German Court Says Rapidshare Must Get Magical Powers To Know Which Songs Infringe And Which Do Not
from the how's-that-going-to-work? dept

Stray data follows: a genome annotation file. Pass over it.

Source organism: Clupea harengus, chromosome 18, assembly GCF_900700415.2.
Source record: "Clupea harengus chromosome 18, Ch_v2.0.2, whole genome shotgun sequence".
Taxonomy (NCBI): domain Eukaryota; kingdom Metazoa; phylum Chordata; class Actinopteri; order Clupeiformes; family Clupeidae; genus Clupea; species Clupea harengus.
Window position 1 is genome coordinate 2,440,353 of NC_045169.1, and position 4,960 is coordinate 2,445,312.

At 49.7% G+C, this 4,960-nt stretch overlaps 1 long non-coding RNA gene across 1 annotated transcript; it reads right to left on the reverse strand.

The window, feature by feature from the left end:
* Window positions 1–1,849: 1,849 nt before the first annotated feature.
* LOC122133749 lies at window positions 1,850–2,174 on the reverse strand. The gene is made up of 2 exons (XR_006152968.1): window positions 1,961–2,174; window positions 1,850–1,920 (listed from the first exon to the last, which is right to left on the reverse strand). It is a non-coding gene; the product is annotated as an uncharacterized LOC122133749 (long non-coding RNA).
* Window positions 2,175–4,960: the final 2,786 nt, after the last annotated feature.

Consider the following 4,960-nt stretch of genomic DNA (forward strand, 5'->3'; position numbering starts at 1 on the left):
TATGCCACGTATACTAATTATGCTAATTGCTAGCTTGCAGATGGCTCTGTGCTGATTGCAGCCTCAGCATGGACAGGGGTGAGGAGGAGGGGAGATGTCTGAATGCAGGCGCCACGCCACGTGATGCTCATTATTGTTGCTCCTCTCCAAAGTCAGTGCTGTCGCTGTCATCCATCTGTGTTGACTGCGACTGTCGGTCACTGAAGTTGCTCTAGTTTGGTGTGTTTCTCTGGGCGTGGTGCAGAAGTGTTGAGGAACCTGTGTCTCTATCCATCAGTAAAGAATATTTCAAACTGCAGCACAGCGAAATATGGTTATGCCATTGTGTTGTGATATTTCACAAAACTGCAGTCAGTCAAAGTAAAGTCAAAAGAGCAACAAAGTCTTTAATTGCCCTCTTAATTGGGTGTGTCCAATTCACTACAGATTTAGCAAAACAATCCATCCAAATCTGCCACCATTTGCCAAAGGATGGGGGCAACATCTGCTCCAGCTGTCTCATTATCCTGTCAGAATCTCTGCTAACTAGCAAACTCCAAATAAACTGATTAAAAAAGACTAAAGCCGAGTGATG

Last year, the German music collection society GEMA sued Rapidshare claiming that the company had to filter out any infringing content. Of course, this makes little to no practical sense. Rapidshare is a platform that users use to share content. Rapidshare itself has no way of knowing whether the content is infringing or not, and any liability should be on the users, not the platform. But... courts don't always understand such things, and so a German court has now ruled that Rapidshare must stop certain songs from being distributed. GEMA, of course, is thrilled, noting that this means the copyright holders are "no longer required to perform the ongoing and complex checks." But, it means that Rapidshare not only has to perform ongoing and complex checks, it has to do so without having any information on what's legit or not. What if musicians want to share their music that way? What if the use is fair use? RapidShare appears ready to appeal, noting that appeals courts on these issues have been much more reasonable, so they're hopeful that the decision is reversed or greatly limited.